It’s once again time for my annual blog about the Hart-Scott-Rodino Antitrust Improvement Act of 1976. The annual increasing of the HSR Act filing thresholds is a good opportunity for me to remind my loyal blog readers about the act’s requirements. Failure to comply with the HSR Act could be very costly—see below—so it’s something you want to keep an eye on.
The HSR Act was enacted to provide the Federal Trade Commission and the Department of Justice with advance notice of large mergers and acquisitions, by requiring the entities involved in the transaction to file reports with both agencies. A trap for the unwary, however, is that the HSR Act applies to individuals as well as corporations. Where an individual acquires voting stock that exceeds the specified filing thresholds, that individual is responsible for making the required filings.
While the HSR Act can apply to any individual, in the context of equity compensation it is most likely to executives, who are the employees who are most likely to amass amounts of company stock that exceed the act’s filing thresholds as a result of their transactions in the company's stock plans. As administrator of your company's stock plan, this is where you come in and why it's a good idea for you to be familiar with the HSR Act (because if an executive exceeds the thresholds and fails to make the required filing, you can bet that executive isn’t going to blame him/herself for the failure).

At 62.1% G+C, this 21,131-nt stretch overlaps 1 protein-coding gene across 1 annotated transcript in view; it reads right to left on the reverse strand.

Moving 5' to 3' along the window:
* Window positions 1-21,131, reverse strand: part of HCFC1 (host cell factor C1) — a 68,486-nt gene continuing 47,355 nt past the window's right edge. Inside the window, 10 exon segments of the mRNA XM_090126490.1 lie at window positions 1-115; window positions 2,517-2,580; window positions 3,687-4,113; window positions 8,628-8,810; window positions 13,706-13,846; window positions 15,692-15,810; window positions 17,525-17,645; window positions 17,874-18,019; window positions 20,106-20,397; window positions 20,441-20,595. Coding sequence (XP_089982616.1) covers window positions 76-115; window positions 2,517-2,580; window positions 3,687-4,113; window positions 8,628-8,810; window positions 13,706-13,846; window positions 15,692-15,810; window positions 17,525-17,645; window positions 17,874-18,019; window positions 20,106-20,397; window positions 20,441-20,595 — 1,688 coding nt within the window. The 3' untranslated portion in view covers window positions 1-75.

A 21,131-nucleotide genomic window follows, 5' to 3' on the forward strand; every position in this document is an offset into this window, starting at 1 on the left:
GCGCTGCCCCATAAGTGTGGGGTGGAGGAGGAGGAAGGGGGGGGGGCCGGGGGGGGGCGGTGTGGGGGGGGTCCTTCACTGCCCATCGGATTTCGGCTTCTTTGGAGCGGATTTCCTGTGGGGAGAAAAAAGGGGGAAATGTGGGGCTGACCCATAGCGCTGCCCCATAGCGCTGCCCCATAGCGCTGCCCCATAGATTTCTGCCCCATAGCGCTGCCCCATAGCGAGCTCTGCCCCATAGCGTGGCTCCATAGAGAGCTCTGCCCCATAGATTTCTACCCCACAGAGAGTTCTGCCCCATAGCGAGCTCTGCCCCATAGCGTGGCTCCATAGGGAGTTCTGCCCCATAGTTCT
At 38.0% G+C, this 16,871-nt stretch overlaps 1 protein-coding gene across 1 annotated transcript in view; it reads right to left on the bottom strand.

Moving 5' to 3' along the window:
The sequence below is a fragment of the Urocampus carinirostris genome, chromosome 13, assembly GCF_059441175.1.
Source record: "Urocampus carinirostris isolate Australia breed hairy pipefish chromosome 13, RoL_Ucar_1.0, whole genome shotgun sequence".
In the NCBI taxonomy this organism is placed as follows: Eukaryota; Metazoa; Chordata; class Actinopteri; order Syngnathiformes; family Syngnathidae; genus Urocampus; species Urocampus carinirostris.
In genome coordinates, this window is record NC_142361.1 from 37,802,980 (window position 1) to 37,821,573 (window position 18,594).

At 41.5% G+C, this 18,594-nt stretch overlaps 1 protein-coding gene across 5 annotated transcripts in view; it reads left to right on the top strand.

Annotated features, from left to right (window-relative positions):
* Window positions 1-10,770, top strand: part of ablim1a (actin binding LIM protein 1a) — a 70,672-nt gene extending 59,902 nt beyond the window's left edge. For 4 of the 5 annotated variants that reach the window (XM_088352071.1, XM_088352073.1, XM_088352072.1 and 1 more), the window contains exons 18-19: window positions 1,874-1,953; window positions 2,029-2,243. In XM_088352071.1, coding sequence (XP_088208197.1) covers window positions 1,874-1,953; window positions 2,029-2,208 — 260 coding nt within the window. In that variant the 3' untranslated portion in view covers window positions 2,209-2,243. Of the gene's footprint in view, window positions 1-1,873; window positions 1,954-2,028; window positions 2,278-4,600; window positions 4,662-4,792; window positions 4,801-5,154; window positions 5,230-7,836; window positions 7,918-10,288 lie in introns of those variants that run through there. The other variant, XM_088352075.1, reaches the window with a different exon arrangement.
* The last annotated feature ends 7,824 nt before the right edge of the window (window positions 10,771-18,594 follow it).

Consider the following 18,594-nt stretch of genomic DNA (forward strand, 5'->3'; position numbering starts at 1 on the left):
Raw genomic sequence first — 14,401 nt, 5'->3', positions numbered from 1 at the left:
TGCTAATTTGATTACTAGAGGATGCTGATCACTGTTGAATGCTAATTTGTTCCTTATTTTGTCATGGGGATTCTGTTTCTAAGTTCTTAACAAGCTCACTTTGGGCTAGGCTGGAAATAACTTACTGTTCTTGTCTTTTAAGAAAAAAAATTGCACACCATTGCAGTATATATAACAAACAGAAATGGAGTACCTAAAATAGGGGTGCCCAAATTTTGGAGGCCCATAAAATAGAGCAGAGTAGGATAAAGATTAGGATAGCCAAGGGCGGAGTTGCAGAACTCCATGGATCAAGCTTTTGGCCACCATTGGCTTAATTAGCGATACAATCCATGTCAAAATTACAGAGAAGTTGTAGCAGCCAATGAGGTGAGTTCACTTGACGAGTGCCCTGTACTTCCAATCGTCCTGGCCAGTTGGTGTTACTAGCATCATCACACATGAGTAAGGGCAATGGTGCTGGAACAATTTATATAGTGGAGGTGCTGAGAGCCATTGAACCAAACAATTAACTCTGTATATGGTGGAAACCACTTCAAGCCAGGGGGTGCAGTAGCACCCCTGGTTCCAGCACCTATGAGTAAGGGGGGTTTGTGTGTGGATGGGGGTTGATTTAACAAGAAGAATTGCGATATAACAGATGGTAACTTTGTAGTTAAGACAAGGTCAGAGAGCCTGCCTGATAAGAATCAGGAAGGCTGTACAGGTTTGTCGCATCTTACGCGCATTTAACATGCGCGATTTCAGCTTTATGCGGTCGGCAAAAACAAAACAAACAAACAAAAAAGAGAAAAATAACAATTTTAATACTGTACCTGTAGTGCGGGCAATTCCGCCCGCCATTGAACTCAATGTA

The filing requirements apply only to acquisitions that exceed a specified threshold, defined in terms of the value of the individual's holdings in the company as a result of the acquisition. Acquisitions that don't cause an individual's holdings to exceed this threshold aren't subject to the HSR Act filing requirements.
Even acquisitions that do exceed this threshold may not trigger the filing requirement. For the filings to be required, one of the following conditions must be met:
The thresholds increase annually. As just announced by the FTC on February 18 and to be effective at a later date, the thresholds are as follows:
If the individual's holdings are between the above two thresholds, their acquisition is reportable under the HSR Act if one party to the transaction has assets in excess of $18 million and the other party had assets of exceeding $180 million (until the new thresholds are effective, these thresholds are $16.9 million and $168.8 million, respectively).
Could these rules possibly by any more confusing? It's hard to say, but probably. I think the take-away is that if any of your executives own close to $90 million in company stock, or own more than this amount, it's time to get your legal team involved in making sure the executives don't need to make these filings.
Oh, and just to keep things as confusing as possible, the new thresholds are effective 30 days after they are published in the Federal Register, because we all have nothing better to do than check the Federal Register every day to see if the rules have been published.
Penalties for failing to make these filings can be $40,000 per day! That’s right—PER DAY! This isn't something to take lightly or to just hope that someone else in your company is monitoring it. If you have executives nearing the ownership threshold at which filings can be required, raise the red flag.
This memo by Morrison & Foerster provides more information on the new thresholds. And this NASPP Essentials article provides more information on the HSR Act in general.
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